Gordon R. Dickson fans were used to years of anticipating each installment in the Childe Cycle, begun with Dorsai!
in 1959, but they may not feel this latest volume, completed by Wixon after Dickson's death in 2001, is worth the 13-year wait. The "classic" space-opera vibe of the series is sliding rapidly toward "outdated," complete with heavy oversized void pistols, planetary shielding and a lone female protagonist, the inscrutable Antonia Lu, who exists mostly to agree and sleep with her half-brother, Bleys Ahrens. The creepily persuasive Bleys, last seen in Other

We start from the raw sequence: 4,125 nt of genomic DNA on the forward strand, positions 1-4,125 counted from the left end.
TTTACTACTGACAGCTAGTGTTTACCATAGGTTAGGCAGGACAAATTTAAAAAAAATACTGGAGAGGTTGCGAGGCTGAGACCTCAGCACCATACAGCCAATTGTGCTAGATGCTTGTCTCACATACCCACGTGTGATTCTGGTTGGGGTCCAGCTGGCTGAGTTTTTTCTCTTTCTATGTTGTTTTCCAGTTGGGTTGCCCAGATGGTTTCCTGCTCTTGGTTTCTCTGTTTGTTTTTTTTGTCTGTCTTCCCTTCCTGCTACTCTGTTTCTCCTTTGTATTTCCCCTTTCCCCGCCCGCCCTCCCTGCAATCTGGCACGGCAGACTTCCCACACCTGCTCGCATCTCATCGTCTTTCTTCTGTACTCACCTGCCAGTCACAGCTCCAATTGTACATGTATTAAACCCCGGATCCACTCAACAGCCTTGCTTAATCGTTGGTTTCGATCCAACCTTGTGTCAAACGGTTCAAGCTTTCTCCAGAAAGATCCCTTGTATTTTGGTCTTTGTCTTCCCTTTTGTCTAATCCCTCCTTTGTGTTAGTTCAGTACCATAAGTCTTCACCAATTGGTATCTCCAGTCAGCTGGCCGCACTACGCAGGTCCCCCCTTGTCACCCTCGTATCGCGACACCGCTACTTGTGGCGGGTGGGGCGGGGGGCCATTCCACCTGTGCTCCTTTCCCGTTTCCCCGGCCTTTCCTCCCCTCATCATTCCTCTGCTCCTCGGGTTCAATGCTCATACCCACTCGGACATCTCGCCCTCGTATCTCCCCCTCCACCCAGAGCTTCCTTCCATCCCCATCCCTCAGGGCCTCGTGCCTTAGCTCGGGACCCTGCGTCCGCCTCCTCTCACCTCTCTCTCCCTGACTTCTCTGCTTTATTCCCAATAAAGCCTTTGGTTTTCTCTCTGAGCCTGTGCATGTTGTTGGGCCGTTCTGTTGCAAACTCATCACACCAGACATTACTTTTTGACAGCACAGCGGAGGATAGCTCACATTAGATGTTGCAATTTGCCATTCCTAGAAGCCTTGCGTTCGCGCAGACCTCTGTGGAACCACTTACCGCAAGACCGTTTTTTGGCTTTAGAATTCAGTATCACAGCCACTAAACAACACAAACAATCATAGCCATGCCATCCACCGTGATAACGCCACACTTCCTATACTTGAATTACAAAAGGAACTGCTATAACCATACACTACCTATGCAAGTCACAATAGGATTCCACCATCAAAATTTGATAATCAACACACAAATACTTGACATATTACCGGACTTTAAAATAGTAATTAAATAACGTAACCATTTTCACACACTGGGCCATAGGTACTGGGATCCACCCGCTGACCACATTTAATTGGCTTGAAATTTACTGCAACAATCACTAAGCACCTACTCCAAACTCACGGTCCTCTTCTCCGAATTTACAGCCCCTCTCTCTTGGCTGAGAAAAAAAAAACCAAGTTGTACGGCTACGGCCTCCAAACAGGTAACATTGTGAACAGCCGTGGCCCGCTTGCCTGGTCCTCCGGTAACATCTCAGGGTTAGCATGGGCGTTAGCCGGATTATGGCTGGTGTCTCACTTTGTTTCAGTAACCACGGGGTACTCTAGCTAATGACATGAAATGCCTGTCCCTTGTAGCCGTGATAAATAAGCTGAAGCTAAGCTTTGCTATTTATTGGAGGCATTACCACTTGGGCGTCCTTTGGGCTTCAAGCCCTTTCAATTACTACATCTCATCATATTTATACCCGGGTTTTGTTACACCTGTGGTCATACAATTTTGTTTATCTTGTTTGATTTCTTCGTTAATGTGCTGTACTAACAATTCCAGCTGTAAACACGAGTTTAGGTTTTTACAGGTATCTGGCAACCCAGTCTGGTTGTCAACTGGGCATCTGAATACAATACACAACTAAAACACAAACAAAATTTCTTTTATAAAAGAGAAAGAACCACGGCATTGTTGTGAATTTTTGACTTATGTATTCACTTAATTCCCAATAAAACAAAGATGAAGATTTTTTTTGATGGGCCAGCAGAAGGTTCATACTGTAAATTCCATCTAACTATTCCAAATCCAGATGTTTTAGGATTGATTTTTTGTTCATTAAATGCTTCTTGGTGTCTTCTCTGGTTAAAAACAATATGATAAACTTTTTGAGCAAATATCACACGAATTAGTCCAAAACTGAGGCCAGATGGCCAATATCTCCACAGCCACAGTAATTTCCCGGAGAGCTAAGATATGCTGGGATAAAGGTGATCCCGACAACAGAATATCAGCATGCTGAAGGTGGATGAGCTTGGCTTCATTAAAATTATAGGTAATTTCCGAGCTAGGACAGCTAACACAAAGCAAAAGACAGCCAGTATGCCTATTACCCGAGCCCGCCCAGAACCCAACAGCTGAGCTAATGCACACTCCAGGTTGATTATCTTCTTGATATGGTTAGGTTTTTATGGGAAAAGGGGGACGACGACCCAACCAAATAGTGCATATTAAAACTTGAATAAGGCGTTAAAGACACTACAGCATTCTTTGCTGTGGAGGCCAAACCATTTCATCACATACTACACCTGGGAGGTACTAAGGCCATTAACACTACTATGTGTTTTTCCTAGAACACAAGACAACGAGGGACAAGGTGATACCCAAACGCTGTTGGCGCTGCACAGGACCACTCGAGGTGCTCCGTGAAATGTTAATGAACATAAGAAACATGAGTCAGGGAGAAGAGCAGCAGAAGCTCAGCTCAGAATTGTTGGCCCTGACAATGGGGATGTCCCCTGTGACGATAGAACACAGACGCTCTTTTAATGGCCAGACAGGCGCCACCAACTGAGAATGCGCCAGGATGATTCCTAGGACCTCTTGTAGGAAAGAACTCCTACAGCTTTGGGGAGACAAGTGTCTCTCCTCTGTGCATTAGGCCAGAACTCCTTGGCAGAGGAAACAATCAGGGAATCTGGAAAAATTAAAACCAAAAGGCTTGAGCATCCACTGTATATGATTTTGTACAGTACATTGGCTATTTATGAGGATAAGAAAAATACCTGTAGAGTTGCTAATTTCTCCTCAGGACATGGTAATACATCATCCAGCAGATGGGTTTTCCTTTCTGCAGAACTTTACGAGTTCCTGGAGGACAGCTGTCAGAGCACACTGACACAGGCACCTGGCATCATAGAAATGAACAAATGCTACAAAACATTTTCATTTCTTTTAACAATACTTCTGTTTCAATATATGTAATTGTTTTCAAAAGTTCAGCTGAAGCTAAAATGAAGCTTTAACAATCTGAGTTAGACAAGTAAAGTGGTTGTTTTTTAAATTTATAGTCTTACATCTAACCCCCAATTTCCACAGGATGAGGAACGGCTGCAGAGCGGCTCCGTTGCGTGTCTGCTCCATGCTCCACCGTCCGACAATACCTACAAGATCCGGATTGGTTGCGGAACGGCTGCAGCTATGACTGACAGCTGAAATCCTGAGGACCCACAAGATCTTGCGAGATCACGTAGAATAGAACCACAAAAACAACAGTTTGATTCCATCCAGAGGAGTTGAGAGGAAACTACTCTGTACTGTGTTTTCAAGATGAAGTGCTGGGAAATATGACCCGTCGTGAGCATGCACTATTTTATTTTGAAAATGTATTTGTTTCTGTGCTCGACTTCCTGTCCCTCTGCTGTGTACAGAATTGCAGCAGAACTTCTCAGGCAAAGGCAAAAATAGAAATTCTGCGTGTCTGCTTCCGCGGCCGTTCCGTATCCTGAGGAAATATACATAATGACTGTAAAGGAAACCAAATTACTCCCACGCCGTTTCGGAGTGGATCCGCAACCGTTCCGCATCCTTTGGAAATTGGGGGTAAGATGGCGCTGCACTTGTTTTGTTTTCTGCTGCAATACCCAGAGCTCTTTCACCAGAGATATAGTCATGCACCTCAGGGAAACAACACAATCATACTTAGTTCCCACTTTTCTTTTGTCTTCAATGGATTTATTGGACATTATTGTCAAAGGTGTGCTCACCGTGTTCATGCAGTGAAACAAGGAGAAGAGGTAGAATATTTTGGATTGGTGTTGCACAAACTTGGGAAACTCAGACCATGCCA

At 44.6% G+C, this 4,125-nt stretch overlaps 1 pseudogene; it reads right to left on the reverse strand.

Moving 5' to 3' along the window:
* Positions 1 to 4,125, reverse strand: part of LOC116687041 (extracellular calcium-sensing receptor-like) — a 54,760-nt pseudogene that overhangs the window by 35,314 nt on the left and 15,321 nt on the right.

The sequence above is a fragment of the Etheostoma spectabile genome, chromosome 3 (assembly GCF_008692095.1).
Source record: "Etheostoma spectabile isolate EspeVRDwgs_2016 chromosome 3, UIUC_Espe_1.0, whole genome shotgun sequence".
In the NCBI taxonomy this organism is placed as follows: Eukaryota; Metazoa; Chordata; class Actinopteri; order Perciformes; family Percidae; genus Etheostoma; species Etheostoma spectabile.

(1994), is increasingly megalomaniacal, so obsessed with his plan to save the human race that his uncle's disapproval and his brother's possible betrayal barely register. In Wixon's hands, Dickson's journalistic style becomes long stretches of exposition punctuated by disaster. SF readers who have come to care about Bleys may be unable to turn away from his slow moral decline; newcomers are unlikely to be captivated by it. (Mar.)